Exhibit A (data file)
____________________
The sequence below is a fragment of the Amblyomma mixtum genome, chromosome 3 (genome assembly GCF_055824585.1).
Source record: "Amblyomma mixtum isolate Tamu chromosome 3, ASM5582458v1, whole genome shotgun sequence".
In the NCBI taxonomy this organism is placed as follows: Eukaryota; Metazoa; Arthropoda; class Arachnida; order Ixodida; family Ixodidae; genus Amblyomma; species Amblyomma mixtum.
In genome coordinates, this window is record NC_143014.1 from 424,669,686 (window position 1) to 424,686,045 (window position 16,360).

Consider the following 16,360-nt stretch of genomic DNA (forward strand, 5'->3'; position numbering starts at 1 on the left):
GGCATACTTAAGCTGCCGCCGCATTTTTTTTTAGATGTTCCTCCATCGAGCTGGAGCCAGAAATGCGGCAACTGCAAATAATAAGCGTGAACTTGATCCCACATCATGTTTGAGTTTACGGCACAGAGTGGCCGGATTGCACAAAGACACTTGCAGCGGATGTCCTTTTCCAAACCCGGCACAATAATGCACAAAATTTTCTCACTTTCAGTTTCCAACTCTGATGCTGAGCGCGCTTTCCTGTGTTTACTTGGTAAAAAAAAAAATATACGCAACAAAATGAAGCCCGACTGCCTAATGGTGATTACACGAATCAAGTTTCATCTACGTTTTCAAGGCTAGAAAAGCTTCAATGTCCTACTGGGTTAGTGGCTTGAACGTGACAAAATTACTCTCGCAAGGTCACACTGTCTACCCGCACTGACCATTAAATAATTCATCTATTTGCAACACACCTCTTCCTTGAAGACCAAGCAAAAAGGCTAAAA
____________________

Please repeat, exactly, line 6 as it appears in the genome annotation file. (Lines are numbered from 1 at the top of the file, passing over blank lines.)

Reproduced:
GGCATACTTAAGCTGCCGCCGCATTTTTTTTTAGATGTTCCTCCATCGAGCTGGAGCCAGAAATGCGGCAACTGCAAATAATAAGCGTGAACTTGATCCCACATCATGTTTGAGTTTACGGCACAGAGTGGCCGGATTGCACAAAGACACTTGCAGCGGATGTCCTTTTCCAAACCCGGCACAATAATGCACAAAATTTTCTCACTTTCAGTTTCCAACTCTGATGCTGAGCGCGCTTTCCTGTGTTTACTTGGTAAAAAAAAAAATATACGCAACAAAATGAAGCCCGACTGCCTAATGGTGATTACACGAATCAAGTTTCATCTACGTTTTCAAGGCTAGAAAAGCTTCAATGTCCTACTGGGTTAGTGGCTTGAACGTGACAAAATTACTCTCGCAAGGTCACACTGTCTACCCGCACTGACCATTAAATAATTCATCTATTTGCAACACACCTCTTCCTTGAAGACCAAGCAAAAAGGCTAAAA